I’ve been slightly under the proverbial weather lately, so not in the shop much, and not organized enough to shoot anything when I am there. I went last week to the Lie Nielsen event in Manchester, CT at the Connecticut Valley School of Woodworking. While I was there, I spent some time showing visitors some photos of tool marks on seventeenth-century furniture. I dug up a few of the photos here. Maybe we’ve seen some of these before, but often these things bear reviewing.
Scribing the location for mortises across the face of your stock? Why would a joiner mark his mortise here? I think it’s to lay out the two matching rails together. Mark one, then butt them edge-to-edge, and scribe the marks across the faces of both to ensure that the mortises in both rails agree.
These two examples are from joined chests from Dedham, Massachusetts, circa 1635-1680. In some cases, this shop marked them across the outside face, sometimes even marked them on both outside and inside faces, i.e. scribed them all around the stock. Note that the one showing the upper rail-to-stile joint marks the upper end of the mortise below the end of the stile. The corresponding tenon will be stepped as well. This way the joint is not exposed at the upper end of the stile/upper edge of the rail.
Same shop – the scribed layout for two half-circles that define the S-scrolls. Also we can see a line struck with a square and awl across the panel to get both centerpoints at the same height. Often you can also see a scribed line along the panel’s edge, to align the bottom set of half-circles with those at the top. (or vice versa)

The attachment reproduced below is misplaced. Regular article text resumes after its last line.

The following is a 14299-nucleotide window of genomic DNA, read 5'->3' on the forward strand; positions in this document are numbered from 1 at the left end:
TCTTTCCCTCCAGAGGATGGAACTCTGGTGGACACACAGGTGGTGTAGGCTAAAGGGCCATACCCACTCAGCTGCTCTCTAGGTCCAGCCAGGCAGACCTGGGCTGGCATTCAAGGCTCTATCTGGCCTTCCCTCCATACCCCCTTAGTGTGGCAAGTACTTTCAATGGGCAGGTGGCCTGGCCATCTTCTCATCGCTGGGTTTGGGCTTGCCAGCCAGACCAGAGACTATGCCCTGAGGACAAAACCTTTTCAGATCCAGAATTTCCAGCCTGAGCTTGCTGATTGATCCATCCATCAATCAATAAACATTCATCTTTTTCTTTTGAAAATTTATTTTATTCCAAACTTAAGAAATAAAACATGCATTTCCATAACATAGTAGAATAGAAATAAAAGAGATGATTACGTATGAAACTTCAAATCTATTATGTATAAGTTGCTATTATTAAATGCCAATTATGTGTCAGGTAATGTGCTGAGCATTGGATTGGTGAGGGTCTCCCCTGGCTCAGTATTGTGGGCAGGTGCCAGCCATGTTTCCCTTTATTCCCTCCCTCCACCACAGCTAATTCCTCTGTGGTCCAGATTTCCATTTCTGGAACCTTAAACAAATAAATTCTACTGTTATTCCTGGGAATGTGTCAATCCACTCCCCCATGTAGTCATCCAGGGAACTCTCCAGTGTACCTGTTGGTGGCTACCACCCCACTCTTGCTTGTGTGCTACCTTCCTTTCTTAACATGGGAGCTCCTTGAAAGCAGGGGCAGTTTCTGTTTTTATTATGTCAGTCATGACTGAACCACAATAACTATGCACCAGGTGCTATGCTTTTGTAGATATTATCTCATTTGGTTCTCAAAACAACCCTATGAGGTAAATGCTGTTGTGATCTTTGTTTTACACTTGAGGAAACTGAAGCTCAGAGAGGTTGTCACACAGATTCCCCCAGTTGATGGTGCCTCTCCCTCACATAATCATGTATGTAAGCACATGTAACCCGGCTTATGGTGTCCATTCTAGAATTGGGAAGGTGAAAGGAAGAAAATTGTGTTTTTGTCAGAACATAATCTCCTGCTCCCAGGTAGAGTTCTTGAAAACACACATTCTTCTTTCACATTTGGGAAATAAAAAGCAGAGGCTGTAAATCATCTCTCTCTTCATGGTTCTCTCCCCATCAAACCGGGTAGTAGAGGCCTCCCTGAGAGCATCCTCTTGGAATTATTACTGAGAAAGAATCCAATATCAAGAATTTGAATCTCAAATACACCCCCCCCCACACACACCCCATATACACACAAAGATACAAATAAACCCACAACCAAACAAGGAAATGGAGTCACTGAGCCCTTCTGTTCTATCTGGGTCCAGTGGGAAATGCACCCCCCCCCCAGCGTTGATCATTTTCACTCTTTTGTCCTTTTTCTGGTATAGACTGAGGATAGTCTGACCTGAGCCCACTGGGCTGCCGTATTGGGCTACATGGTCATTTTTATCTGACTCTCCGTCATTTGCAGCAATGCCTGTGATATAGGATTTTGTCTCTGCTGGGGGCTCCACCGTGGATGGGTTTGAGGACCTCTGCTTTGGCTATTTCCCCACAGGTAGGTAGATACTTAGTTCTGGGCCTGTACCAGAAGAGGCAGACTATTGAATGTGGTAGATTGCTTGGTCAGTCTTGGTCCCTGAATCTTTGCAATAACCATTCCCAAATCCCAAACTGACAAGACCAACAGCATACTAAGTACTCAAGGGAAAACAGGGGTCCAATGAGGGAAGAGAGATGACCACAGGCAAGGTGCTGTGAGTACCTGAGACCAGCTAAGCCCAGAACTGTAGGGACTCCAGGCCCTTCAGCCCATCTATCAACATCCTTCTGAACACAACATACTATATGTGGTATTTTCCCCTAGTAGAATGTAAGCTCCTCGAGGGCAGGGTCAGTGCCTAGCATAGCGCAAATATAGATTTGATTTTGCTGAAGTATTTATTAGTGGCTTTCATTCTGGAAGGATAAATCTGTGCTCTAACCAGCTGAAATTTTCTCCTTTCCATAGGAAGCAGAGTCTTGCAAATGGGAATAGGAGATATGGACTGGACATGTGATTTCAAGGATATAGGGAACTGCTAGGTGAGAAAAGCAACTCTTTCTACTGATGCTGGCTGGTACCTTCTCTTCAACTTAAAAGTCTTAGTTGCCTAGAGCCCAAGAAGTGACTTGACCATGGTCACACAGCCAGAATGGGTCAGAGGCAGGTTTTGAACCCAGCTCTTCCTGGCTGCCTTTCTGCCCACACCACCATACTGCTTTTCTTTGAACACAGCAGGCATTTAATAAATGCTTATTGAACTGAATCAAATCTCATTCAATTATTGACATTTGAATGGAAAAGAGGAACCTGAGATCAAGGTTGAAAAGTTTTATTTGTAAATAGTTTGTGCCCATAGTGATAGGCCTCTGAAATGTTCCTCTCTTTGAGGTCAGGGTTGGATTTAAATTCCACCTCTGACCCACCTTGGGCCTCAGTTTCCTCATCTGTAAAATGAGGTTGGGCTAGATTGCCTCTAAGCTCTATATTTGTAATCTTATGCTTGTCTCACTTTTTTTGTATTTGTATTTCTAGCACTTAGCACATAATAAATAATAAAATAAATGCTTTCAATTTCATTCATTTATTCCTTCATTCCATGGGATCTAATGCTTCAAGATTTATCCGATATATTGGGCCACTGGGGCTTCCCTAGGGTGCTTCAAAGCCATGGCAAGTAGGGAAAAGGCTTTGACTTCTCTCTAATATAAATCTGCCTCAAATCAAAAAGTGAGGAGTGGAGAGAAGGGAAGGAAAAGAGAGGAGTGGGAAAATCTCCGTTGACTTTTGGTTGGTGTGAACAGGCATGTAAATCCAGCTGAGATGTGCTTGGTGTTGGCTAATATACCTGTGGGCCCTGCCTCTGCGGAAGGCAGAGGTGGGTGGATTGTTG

Here’s a favorite, a “carpenters” joint ID mark, on the inside face of a muntin on a joined chest front, Braintree, Massachusetts, c. 1640-1670. I’ll see if I have the other two muntins from this chest – they help show the scheme of this numbering system. It amounts to a sort of Roman numeral identification.
The inside of a chest of drawers from Boston, c. 1635-1680s showing the awl layout for the edges of the mortises; also here some riving marks, hewing marks from the joiner’s hatchet. Most notable is the timber – not oak, but Spanish cedar, or cedrela. About as light as oak is heavy. Some Spanish cedar is ring porous, so rives well like oak. Some is diffuous porous, with interlocked grain, like its cousin, mahogany.
Here’s the inside face of the apron of a joined square table, late 17th-c; NewburyMassachusetts. Riving marks, foreplane shaping, hatchet work. No smooth plane work at all.
Pitsaw marks on the underside of the wainscot chair thought to have belonged to Edward Winslow of Plymouth. If it’s really Winslow’s, it’s quite early. I think he booked back to England by the mid-1640s. Pitsawn evidence on furniture from New England is quite rare. Even without the saw marks; the grain orientation and the knot indicate “not riven” stock. but in this case, not mill-sawn either.
that’s enough for now. hope you like them.